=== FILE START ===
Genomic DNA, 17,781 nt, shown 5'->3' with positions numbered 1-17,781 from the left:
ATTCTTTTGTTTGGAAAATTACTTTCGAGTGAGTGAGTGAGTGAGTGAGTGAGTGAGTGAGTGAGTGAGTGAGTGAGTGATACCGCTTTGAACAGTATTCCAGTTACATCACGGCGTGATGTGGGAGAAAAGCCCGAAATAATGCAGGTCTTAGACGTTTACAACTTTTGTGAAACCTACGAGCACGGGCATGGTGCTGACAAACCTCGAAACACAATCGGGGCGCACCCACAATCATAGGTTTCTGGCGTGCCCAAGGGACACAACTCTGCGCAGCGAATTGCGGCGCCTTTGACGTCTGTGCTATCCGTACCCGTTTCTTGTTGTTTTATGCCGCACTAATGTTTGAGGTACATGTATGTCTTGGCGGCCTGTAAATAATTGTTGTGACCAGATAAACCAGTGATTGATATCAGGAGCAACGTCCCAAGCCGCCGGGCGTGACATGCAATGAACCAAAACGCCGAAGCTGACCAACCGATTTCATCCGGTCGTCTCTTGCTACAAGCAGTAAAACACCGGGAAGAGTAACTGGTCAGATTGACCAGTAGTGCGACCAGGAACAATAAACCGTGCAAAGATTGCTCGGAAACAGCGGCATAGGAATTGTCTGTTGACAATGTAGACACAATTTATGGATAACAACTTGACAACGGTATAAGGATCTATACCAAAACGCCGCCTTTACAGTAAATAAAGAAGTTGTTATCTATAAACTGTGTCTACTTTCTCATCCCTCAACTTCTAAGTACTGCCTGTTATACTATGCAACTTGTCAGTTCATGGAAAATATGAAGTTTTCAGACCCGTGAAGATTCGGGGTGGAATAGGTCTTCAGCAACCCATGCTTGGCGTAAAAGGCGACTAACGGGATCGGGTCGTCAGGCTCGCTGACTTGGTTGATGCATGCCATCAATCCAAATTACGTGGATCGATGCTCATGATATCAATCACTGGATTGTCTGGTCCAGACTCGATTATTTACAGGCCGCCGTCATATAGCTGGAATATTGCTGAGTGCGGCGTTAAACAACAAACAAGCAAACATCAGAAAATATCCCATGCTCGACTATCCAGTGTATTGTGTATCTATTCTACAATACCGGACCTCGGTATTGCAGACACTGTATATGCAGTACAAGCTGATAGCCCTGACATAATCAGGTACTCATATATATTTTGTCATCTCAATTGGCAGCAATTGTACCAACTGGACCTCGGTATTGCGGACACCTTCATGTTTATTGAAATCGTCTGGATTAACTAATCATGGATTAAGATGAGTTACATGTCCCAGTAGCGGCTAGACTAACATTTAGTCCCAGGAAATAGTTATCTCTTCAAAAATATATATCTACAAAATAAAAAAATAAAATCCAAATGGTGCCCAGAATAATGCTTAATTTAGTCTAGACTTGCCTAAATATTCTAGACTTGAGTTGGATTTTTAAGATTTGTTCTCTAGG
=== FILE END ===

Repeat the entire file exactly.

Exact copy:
Genomic DNA, 17,781 nt, shown 5'->3' with positions numbered 1-17,781 from the left:
ATTCTTTTGTTTGGAAAATTACTTTCGAGTGAGTGAGTGAGTGAGTGAGTGAGTGAGTGAGTGAGTGAGTGAGTGAGTGATACCGCTTTGAACAGTATTCCAGTTACATCACGGCGTGATGTGGGAGAAAAGCCCGAAATAATGCAGGTCTTAGACGTTTACAACTTTTGTGAAACCTACGAGCACGGGCATGGTGCTGACAAACCTCGAAACACAATCGGGGCGCACCCACAATCATAGGTTTCTGGCGTGCCCAAGGGACACAACTCTGCGCAGCGAATTGCGGCGCCTTTGACGTCTGTGCTATCCGTACCCGTTTCTTGTTGTTTTATGCCGCACTAATGTTTGAGGTACATGTATGTCTTGGCGGCCTGTAAATAATTGTTGTGACCAGATAAACCAGTGATTGATATCAGGAGCAACGTCCCAAGCCGCCGGGCGTGACATGCAATGAACCAAAACGCCGAAGCTGACCAACCGATTTCATCCGGTCGTCTCTTGCTACAAGCAGTAAAACACCGGGAAGAGTAACTGGTCAGATTGACCAGTAGTGCGACCAGGAACAATAAACCGTGCAAAGATTGCTCGGAAACAGCGGCATAGGAATTGTCTGTTGACAATGTAGACACAATTTATGGATAACAACTTGACAACGGTATAAGGATCTATACCAAAACGCCGCCTTTACAGTAAATAAAGAAGTTGTTATCTATAAACTGTGTCTACTTTCTCATCCCTCAACTTCTAAGTACTGCCTGTTATACTATGCAACTTGTCAGTTCATGGAAAATATGAAGTTTTCAGACCCGTGAAGATTCGGGGTGGAATAGGTCTTCAGCAACCCATGCTTGGCGTAAAAGGCGACTAACGGGATCGGGTCGTCAGGCTCGCTGACTTGGTTGATGCATGCCATCAATCCAAATTACGTGGATCGATGCTCATGATATCAATCACTGGATTGTCTGGTCCAGACTCGATTATTTACAGGCCGCCGTCATATAGCTGGAATATTGCTGAGTGCGGCGTTAAACAACAAACAAGCAAACATCAGAAAATATCCCATGCTCGACTATCCAGTGTATTGTGTATCTATTCTACAATACCGGACCTCGGTATTGCAGACACTGTATATGCAGTACAAGCTGATAGCCCTGACATAATCAGGTACTCATATATATTTTGTCATCTCAATTGGCAGCAATTGTACCAACTGGACCTCGGTATTGCGGACACCTTCATGTTTATTGAAATCGTCTGGATTAACTAATCATGGATTAAGATGAGTTACATGTCCCAGTAGCGGCTAGACTAACATTTAGTCCCAGGAAATAGTTATCTCTTCAAAAATATATATCTACAAAATAAAAAAATAAAATCCAAATGGTGCCCAGAATAATGCTTAATTTAGTCTAGACTTGCCTAAATATTCTAGACTTGAGTTGGATTTTTAAGATTTGTTCTCTAGG